(MONEY Magazine) – Roughly 13,500 American couples and single people will make a bold choice this year: They will become parents by means of intercountry adoption. About a third will adopt from China, another third from Russia and the rest from countries as disparate as Colombia, South Korea and Romania. No matter the nation, the adopters will work with agencies and attorneys in the U.S. and abroad; spend $12,000 to $25,000, depending on the country from which they adopt; and navigate the precarious seas of foreign and U.S. immigration policies to realize their most precious of dreams. And most of the time--as was true for Bill Bloomfield and Margery Stegman of Lexington, Mass., who adopted son Ross, now 4, from Russia in 1995--the process will go fairly smoothly. "It was not terribly burdensome," says Bloomfield. "The agency stuff was reasonable, and the outcome was 100% positive."

Sometimes, however, the process is anything but smooth and the outcome nothing short of tragic. Because so much money and emotion is involved, and because the regulations governing foreign adoptions are so varied and complex, serious problems--some involving outright fraud--can crop up.

"Wanting to adopt a child makes you deaf," cautions William Pierce, president of the watchdog National Council for Adoption (202-328-1200). "People just don't listen." But in adoption generally, and in intercountry adoptions particularly, you must. Here's what you need to know:

Almost all intercountry adoptions today involve an agency in the U.S. that connects with an agency, attorney or government office overseas to select and refer a child to prospective parents. The U.S. agency you choose may charge a single all-inclusive fee that covers the cost of your home study, a donation of up to $5,000 for the overseas organization that has cared for the child you're adopting, and a fee of $2,000 to $4,000 for in-country legal costs. Or the charges may be billed separately.

You'll also be required to get adoption approval by the Immigration and Naturalization Service, so you can apply for your child's visa. This simple but sometimes nettlesome process, which requires an FBI fingerprint clearance, can take six weeks to four months and involve fees totaling $355.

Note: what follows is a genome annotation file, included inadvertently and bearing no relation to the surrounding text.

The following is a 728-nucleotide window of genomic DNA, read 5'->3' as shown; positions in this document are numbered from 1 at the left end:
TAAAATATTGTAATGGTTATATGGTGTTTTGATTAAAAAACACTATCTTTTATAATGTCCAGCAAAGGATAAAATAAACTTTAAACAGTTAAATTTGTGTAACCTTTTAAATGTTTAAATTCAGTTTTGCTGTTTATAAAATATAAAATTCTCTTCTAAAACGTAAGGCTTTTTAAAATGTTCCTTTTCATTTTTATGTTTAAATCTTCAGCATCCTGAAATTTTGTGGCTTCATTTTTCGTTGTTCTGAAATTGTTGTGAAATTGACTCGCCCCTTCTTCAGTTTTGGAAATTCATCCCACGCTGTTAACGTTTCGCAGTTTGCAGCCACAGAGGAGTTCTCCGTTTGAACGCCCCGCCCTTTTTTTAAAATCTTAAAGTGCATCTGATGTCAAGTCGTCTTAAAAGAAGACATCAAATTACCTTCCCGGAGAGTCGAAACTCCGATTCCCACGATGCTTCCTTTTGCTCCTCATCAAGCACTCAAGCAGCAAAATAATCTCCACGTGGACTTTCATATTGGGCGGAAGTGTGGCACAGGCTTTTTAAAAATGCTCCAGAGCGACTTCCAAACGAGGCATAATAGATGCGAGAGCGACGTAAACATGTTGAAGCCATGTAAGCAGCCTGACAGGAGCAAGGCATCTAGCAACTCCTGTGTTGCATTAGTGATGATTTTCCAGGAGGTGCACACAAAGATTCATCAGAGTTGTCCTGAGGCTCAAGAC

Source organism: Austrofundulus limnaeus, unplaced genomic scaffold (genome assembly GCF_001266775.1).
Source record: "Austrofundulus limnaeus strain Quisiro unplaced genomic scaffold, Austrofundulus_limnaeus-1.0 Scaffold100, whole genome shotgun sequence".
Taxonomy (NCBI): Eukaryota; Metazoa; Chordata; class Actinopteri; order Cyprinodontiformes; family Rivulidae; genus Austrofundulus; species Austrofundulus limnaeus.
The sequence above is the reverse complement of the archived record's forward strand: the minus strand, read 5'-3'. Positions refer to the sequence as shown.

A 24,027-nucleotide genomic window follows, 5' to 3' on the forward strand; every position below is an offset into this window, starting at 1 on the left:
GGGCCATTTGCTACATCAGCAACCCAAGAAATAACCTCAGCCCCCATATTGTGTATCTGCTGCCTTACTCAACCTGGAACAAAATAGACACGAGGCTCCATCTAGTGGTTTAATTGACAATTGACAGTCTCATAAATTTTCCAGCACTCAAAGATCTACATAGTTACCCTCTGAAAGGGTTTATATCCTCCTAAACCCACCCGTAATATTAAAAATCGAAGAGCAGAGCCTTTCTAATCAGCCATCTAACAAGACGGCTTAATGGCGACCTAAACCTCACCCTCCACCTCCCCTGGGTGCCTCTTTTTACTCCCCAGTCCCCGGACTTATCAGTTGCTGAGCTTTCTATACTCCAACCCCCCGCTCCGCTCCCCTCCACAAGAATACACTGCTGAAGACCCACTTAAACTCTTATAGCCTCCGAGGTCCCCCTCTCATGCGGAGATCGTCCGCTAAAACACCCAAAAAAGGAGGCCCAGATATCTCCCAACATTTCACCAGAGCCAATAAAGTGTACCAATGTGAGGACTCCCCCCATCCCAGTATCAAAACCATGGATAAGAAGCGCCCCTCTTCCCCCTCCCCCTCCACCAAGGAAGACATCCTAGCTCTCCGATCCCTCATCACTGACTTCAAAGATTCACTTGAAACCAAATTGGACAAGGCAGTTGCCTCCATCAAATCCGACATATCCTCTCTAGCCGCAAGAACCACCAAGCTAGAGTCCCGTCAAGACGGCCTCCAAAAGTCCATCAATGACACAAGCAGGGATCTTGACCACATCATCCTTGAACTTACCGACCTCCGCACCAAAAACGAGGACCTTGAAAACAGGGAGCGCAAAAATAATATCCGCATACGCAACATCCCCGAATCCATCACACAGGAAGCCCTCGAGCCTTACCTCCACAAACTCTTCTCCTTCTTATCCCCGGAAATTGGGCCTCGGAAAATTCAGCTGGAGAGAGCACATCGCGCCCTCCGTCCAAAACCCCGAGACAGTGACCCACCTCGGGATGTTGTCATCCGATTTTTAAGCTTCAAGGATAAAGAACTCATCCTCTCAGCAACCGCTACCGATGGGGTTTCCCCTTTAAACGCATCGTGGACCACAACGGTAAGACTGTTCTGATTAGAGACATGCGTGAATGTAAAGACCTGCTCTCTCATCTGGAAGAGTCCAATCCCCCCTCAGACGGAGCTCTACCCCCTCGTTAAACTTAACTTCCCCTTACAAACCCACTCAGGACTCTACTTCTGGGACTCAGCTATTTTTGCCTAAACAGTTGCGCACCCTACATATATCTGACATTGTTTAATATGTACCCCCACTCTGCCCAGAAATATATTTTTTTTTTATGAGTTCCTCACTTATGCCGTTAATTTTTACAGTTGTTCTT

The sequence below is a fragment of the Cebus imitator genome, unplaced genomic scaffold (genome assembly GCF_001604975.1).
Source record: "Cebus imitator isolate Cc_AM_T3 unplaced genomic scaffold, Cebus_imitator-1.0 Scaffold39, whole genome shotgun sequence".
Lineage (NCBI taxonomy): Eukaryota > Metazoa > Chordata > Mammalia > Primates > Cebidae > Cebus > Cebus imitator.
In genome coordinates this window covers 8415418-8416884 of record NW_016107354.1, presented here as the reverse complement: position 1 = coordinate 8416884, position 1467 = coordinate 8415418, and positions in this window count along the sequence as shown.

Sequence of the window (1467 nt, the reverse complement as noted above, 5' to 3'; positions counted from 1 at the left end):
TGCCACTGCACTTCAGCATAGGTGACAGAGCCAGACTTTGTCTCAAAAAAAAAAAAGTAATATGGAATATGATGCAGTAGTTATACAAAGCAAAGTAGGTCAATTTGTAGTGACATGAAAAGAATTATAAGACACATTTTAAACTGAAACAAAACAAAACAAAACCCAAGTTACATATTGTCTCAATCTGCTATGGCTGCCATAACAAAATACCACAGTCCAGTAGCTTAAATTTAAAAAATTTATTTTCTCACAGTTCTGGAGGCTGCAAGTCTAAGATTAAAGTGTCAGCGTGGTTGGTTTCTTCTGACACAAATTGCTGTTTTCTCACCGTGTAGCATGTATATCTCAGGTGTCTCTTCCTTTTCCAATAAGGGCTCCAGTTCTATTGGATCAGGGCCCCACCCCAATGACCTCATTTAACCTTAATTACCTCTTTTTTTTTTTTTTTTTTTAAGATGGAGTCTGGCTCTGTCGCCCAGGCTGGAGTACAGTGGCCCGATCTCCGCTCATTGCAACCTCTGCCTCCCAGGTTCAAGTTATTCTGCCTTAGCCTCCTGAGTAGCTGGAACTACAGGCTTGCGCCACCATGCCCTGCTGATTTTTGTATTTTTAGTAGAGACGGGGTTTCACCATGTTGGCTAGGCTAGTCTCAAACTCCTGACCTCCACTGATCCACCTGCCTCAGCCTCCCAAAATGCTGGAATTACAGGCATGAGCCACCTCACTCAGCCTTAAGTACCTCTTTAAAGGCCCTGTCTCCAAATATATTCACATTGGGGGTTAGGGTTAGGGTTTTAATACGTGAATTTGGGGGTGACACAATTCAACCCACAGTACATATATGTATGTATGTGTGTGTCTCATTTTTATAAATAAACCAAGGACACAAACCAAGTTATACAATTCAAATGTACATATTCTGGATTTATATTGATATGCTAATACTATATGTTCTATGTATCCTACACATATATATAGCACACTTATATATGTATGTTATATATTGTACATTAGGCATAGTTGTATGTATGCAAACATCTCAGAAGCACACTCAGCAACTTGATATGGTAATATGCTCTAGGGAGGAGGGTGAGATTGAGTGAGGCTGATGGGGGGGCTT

After all the paperwork is done and you have been paired with a child, you'll usually travel to the child's country for a one- to four-week stay to complete the necessary legalities. (A few countries, notably South Korea, do not require adoptive parents to go to the country to pick up their child.) Figure on travel expenses of $1,000 to $8,000, depending on the country on which you've settled.

Among the keys to making an overseas adoption work for you: Choose an agency carefully. Investigate the agency thoroughly before signing any paper or turning over any money. Run the agency's name past its local Better Business Bureau and the one in your area as well, check it out with the department in its home state (and your state too) that licenses adoption agencies, and see whether serious complaints have been filed against the agency with the attorney general's office both in your state and its home state.

Such digging, for instance, would have turned up no fewer than 50 serious grievances in New York State alone against a Pennsylvania- and New Jersey-based outfit known as Today's Adoption Agency. The agency is now under a preliminary injunction by the New York State Supreme Court that prohibits it from accepting any new clients from New York or taking additional fees from current in-state customers. At issue: allegations, according to the court, that company officials "have charged fees in excess of those outlined in their agreements, have failed to place children and have misrepresented the length of time necessary to complete an adoption."

Learn all you can. Since adoption laws vary so much from country to country and state to state, you must fully familiarize yourself with the rules. Your agency will be your best source of information. But also be sure to talk to at least half a dozen parents who have recently adopted from the country in which you're interested. Don't hesitate to call U.S. consulates and embassies in the countries you're considering. Check to see whether officials there know the reputations of the U.S. agency you are using as well as those of any in-country sources you are employing (such as lawyers, agencies and orphanages). You can also get valuable information about adoption in more than 60 countries from the State Department's Office of Children's Issues (202-736-7000).

Keep your emotions in check. Approach your dealings with the agency you choose as a business transaction. You are paying for services rendered, and you deserve the best. "Use your head, not just your heart," says Dawn Kennedy, a California litigator who adopted daughter Julia, now 4, from Moldova in 1995. "And don't engage an agency by telephone or fax," she says. "Sit across the table and look them in the eye, so you can see who you're dealing with."

Get it in writing. Foreign adoptions are costly. Avoid sticker shock by getting a full accounting in writing of everything you'll be expected to pay and when, as well as what services you will receive in return.

Watch out for red flags. Among the most common: an agency that promises to slice through red tape and cut short the usual 12- to 18-month process for consummating a foreign adoption. Watch out too for agencies or attorneys that play on your emotions by showing you videos or photographs of a child who purportedly has been selected for you before you have signed a contract, completed your home study or paid any fees. You could be getting suckered by a classic bait and switch.

--Michael Robbins